I was sifting through my digital files recently. I was trying to locate a few sketches, but I came across an unexpected few. These were drawings I had completed as part of my development work at the Disney Studio. While pouring over the files I came across this long forgotten development piece. It was a color sketch I created nearly twenty years ago for an animated movie then in development. The sketch caught my attention because it was an interesting mix of old school sketching and the new emerging digital applications we would soon be using. The black&white line art was created using a Mont Blanc pen. It was then scanned into the computer and painted with Corel Painter. I chose these tools because I wanted every sketch to be energetic and vibrant. I found I was able to achieve this artistic sensibility by using these very different but very effective tools. It was an exciting way to work and I continued to use the same technique throughout the development process.
I often regret some of our best work is never seen by most people. What we do is simply part of the development process. It’s only one step in a process that moves us closer toward the finished motion picture. It’s a process that will require thousands of sketches and paintings done over time. Many of the sketches will end up on the floor or in the waste basket. However, tedious or mundane, this is how animated films are made. There will be many iterations by many talented artists. However, you, the audience will probably only see a fraction of the work created. A considerable amount of work is required to bring the animated feature film to the screen, and that path is littered with drawings and paintings. More than you could ever imagine.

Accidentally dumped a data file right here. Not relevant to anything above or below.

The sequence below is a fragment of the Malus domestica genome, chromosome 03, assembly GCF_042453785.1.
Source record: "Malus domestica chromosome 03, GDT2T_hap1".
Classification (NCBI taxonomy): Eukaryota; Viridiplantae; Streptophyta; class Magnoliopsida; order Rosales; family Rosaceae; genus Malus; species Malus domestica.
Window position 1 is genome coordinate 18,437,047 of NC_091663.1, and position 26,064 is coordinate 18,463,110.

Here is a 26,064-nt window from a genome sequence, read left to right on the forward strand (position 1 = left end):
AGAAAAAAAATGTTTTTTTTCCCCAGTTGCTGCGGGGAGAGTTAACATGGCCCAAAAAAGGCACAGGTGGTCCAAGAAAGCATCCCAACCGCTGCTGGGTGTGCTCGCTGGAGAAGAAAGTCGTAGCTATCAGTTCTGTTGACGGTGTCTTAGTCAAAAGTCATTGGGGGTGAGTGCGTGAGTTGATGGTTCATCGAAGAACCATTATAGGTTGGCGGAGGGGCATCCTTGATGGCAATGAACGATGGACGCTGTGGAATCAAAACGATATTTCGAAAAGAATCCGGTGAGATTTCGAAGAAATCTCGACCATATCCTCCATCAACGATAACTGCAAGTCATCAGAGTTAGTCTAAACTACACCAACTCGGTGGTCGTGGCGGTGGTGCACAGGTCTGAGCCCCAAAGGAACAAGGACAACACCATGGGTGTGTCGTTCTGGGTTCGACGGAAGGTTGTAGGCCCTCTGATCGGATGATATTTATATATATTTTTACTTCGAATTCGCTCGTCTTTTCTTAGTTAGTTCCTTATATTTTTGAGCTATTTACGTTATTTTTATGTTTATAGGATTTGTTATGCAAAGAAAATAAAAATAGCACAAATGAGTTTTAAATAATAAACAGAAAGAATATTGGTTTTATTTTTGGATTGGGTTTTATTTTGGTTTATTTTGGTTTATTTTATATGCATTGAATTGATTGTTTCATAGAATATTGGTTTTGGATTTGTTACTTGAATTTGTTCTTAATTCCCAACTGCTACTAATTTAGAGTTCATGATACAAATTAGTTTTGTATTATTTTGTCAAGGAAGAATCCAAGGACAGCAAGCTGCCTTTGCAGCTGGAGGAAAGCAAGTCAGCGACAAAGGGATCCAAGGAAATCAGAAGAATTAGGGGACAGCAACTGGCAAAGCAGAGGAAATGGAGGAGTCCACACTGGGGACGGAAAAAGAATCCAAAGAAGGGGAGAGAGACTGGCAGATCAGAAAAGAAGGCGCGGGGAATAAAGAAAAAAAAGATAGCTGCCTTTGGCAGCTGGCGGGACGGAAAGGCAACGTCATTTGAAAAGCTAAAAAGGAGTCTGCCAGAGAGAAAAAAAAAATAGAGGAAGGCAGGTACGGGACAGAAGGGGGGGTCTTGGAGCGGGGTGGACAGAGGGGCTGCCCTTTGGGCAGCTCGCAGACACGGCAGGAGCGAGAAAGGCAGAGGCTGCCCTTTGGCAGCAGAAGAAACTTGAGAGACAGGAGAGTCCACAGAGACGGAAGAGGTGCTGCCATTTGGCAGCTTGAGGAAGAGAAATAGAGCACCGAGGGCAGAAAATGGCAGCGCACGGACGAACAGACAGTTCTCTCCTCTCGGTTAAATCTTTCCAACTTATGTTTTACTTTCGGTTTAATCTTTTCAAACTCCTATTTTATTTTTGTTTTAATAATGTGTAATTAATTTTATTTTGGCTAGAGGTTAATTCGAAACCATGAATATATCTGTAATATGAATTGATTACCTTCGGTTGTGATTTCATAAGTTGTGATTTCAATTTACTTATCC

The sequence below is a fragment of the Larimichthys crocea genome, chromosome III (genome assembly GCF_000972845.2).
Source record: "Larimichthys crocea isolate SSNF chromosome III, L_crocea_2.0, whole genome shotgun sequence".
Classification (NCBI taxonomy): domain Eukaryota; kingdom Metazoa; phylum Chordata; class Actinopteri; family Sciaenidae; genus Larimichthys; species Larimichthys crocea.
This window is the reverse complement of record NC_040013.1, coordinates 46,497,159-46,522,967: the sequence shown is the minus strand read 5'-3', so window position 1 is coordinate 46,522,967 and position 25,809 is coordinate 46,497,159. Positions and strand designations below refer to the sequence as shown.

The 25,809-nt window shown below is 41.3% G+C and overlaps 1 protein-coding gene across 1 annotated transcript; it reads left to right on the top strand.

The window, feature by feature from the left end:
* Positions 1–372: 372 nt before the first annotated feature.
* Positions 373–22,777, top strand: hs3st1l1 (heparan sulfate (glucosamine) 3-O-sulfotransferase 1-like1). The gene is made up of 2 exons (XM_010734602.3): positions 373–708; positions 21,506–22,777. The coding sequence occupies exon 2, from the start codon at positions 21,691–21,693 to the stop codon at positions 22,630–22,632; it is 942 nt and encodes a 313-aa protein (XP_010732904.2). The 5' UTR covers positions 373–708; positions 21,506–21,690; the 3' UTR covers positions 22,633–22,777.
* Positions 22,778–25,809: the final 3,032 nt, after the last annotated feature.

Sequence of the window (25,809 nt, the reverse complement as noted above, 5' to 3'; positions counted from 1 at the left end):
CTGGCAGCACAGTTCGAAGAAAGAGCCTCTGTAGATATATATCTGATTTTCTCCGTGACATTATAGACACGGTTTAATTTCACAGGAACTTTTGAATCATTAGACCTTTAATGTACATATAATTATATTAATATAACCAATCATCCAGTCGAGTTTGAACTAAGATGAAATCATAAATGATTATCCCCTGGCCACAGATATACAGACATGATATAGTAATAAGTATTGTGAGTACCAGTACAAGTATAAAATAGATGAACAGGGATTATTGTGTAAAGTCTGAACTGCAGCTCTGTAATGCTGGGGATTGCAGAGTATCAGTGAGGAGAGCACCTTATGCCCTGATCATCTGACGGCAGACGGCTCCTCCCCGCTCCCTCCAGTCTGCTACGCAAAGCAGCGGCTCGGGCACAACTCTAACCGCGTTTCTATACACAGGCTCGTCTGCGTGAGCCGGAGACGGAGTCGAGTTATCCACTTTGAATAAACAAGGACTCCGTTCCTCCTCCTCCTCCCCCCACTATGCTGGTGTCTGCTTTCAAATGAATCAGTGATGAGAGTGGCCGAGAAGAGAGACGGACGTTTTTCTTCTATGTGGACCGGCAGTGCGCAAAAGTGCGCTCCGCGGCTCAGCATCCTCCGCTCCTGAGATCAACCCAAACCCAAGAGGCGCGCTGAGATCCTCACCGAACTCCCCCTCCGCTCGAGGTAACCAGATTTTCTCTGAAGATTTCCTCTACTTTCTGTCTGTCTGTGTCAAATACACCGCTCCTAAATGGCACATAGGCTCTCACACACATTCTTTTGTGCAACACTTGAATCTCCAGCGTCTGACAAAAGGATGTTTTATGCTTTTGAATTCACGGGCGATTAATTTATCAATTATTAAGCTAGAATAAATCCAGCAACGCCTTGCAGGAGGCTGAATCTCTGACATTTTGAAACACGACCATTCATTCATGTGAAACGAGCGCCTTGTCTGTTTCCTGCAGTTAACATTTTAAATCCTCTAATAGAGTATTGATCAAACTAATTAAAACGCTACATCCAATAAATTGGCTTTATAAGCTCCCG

I love the looseness of this particular sketch. I love how it captures a pivotal moment in the motion picture where the young calf has to conquer his fears. Up to now the young steer has been intimidated by horses. He is especially fearful of the bold stallions who rule the range. However, in this instance the feisty little steer musters the courage to block the path of western bad guys who have just knocked over the local bank. The little calf stands his ground as the angry stallions skid to a halt. It’s only one moment in an action film that will include many such moments and engage the audience as only a rootin’ tootin’ good old fashion western can. The Disney movie was a bonified hoot and I gotta confess one of the best animated projects I’ve seen in my many years in the business. You’ve never seen this film because we never made it. That’s correct. The Disney motion picture, “Sweatin’ Bullets” never made it to the big screen because of a number of reasons. However, I regret to say the number one reason we never made this animated movie is because it was good. No doubt about it, the movie would have been a smash hit. Something the Disney Company (in all its wisdom) did not want. So, the movie was scuttled. It was ambushed, and nobody will ever tell you the real reason why. Of course, no one is going to ask that question because nobody even remembers, “Sweatin’ Bullets” today. It’s simply another forgotten page in Disney history. A history that most have already forgotten. However, I’ve not forgotten and I doubt I ever will. Maybe one of these days I’ll tell you the whole sad and sorry story. Don’t be surprised. I have a habit of doing that.